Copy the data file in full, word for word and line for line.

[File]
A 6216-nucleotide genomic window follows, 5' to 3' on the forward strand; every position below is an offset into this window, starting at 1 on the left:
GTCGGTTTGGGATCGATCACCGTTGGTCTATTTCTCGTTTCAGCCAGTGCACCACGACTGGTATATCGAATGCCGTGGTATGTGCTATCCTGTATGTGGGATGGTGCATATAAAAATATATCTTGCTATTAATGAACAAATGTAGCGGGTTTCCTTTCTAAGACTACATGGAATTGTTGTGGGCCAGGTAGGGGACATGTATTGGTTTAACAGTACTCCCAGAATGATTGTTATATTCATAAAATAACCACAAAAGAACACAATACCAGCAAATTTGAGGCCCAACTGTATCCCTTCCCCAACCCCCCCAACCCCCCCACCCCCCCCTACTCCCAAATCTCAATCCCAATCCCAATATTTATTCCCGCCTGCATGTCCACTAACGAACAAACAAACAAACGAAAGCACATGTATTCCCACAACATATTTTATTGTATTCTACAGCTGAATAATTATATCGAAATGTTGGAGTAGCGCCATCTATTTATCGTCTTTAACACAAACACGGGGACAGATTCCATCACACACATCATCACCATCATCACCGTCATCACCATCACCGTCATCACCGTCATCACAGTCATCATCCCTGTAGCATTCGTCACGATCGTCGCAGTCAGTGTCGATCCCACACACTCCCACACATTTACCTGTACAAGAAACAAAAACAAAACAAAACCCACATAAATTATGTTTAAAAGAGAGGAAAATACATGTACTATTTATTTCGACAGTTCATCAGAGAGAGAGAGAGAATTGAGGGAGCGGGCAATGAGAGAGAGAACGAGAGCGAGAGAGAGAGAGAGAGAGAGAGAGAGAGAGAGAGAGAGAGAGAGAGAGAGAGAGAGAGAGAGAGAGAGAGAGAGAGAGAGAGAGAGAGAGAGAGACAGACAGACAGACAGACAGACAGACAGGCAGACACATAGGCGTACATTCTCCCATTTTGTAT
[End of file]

A 6216-nucleotide genomic window follows, 5' to 3' on the forward strand; every position below is an offset into this window, starting at 1 on the left:
GTCGGTTTGGGATCGATCACCGTTGGTCTATTTCTCGTTTCAGCCAGTGCACCACGACTGGTATATCGAATGCCGTGGTATGTGCTATCCTGTATGTGGGATGGTGCATATAAAAATATATCTTGCTATTAATGAACAAATGTAGCGGGTTTCCTTTCTAAGACTACATGGAATTGTTGTGGGCCAGGTAGGGGACATGTATTGGTTTAACAGTACTCCCAGAATGATTGTTATATTCATAAAATAACCACAAAAGAACACAATACCAGCAAATTTGAGGCCCAACTGTATCCCTTCCCCAACCCCCCCAACCCCCCCACCCCCCCCTACTCCCAAATCTCAATCCCAATCCCAATATTTATTCCCGCCTGCATGTCCACTAACGAACAAACAAACAAACGAAAGCACATGTATTCCCACAACATATTTTATTGTATTCTACAGCTGAATAATTATATCGAAATGTTGGAGTAGCGCCATCTATTTATCGTCTTTAACACAAACACGGGGACAGATTCCATCACACACATCATCACCATCATCACCGTCATCACCATCACCGTCATCACCGTCATCACAGTCATCATCCCTGTAGCATTCGTCACGATCGTCGCAGTCAGTGTCGATCCCACACACTCCCACACATTTACCTGTACAAGAAACAAAAACAAAACAAAACCCACATAAATTATGTTTAAAAGAGAGGAAAATACATGTACTATTTATTTCGACAGTTCATCAGAGAGAGAGAGAGAATTGAGGGAGCGGGCAATGAGAGAGAGAACGAGAGCGAGAGAGAGAGAGAGAGAGAGAGAGAGAGAGAGAGAGAGAGAGAGAGAGAGAGAGAGAGAGAGAGAGAGAGAGAGAGAGAGAGAGAGAGAGAGAGACAGACAGACAGACAGACAGACAGACAGGCAGACACATAGGCGTACATTCTCCCATTTTGTAT